Piano Concerto No.4 in E major Opus 110 (2) Johann Nepomuk Hummel Download 'Piano Concerto No.4 in E major Opus 110 (2)' on iTunes
Heroic symphonies, elegant string quartets, and a plethora of piano works – and that’s just the tip of the iceberg. Get to know the genius that is Ludwig Van Beethoven, the man who changed the landscape of classical music forever.
Composing nine symphonies, nine concertos, 16 string quartets, 32 piano sonatas, two hefty Mass settings, a selection of chamber works and an opera to boot is no mean feat for any musician. Especially when you consider he was almost completely deaf by the age of 32.
Born in Bonn in December 1770, the young Beethoven certainly had some pretty impressive musical footsteps to follow – his contemporaries Mozart and Haydn clocked up a whopping 147 symphonies between them. It’s fair to say Beethoven trumped every symphony that had ever been written, and he managed it with a mere nine of them.
So what's the secret? Just as modern musical celebrities attempt to go against what’s gone before, Beethoven's greatness stems from his ability to push the boundaries. Before he took the reins, a symphony was a light-hearted introduction to a concert. By the time he died in 1827, his nine symphonies had taken life, the universe, and everything in between, and attempted to represent them in a musical picture. Each one has its own character, from his heroic Symphony No. 3 to the pastoral Sixth Symphony. He even captures the universal spirit of the brotherhood of mankind with the first major example of a choral finale in his Symphony No. 9. Phew.
But it’s not just his grand orchestral works that set Beethoven apart. After being plagued with debt, illness, and family responsibilities, Beethoven dealt with his fair share of inner turmoil. His deafness almost drove him to consider suicide in 1802, but he came out the other side even more determined, and with deep personal religious faith. No wonder so much of his music shows his sensitive side – just listen to the ‘Pathétique’ sonata, or some of his late string quartets.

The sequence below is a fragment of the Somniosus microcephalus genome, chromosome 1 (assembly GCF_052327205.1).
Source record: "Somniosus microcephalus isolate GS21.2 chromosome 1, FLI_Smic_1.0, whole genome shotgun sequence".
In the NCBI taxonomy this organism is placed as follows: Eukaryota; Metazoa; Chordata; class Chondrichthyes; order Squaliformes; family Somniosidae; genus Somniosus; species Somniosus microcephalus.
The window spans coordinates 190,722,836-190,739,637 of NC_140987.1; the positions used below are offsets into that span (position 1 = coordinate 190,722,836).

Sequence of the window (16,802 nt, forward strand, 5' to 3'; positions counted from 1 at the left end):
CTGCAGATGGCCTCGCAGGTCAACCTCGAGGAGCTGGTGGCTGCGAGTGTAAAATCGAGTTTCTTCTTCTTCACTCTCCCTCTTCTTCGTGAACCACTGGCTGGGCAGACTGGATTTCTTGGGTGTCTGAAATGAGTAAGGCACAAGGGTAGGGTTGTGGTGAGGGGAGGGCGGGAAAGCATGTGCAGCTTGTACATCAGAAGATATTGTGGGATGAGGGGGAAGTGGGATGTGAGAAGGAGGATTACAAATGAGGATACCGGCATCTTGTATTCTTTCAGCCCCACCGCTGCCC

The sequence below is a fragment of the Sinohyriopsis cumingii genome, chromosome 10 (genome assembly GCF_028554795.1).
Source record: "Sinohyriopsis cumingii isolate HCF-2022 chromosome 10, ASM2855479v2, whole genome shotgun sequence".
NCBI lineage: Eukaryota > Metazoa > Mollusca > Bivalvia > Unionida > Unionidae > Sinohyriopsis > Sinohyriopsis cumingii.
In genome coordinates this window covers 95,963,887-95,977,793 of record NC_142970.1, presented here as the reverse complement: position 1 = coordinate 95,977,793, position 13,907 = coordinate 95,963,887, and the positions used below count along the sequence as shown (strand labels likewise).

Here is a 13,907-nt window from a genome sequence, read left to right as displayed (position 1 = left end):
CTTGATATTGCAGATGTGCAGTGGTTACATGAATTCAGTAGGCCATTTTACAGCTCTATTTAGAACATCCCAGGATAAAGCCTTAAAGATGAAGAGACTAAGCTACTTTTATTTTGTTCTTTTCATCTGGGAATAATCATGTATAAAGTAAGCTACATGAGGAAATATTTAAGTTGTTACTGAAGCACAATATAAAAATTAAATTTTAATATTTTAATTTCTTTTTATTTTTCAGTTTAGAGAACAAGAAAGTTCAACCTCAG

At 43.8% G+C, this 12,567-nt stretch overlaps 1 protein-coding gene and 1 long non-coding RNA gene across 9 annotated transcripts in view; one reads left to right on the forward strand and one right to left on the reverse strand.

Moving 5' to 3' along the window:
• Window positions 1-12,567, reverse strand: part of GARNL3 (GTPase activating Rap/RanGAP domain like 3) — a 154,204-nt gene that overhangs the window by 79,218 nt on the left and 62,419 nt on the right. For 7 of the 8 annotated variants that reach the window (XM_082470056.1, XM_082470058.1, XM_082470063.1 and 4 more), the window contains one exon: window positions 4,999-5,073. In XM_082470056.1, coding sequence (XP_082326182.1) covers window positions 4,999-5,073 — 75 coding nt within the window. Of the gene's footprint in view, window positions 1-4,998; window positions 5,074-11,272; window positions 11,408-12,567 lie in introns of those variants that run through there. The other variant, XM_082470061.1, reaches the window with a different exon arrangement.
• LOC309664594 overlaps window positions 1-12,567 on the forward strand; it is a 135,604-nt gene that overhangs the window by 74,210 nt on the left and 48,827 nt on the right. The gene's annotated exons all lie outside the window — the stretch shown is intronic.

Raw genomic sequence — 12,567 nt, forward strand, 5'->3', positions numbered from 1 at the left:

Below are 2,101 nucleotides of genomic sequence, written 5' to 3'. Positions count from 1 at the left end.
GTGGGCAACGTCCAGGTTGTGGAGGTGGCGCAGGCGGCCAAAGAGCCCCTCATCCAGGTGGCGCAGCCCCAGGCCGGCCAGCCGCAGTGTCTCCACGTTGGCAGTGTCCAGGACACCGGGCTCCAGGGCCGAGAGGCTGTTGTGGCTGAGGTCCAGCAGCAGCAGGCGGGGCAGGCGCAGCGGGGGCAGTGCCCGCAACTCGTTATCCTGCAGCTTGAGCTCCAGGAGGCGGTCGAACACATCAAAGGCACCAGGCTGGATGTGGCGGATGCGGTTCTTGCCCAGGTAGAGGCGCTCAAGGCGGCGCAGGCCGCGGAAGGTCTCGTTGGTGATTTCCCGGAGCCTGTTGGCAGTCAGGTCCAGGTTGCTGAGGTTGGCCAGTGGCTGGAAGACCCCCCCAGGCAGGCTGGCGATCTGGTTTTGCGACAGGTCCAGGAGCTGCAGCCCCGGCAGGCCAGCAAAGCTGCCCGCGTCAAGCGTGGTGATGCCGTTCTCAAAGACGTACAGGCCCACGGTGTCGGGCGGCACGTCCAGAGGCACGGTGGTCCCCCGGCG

Even his religious works are far from simple. His Missa Solemnis is an emotional roller coaster, exploring fear, doubt, and the threat of war. Yes, God plays a pretty key role, but the music is a bit more controversial than a straightforward outpouring of praise – he manages to sum up key human emotions and set them to music.
So what is it that makes Beethoven great? His maverick musical genius is certainly enough to inspire composers and musicians, but his music speaks louder than that. It’s the raw human spirit he’s managed to bottle and capture in his pieces that’s inspired everyone and everything from Brahms and Mahler, to the Saturday Night Fever soundtrack and films about a St. Bernard dog – in short, Beethoven’s music embodies a bit of everything for everyone.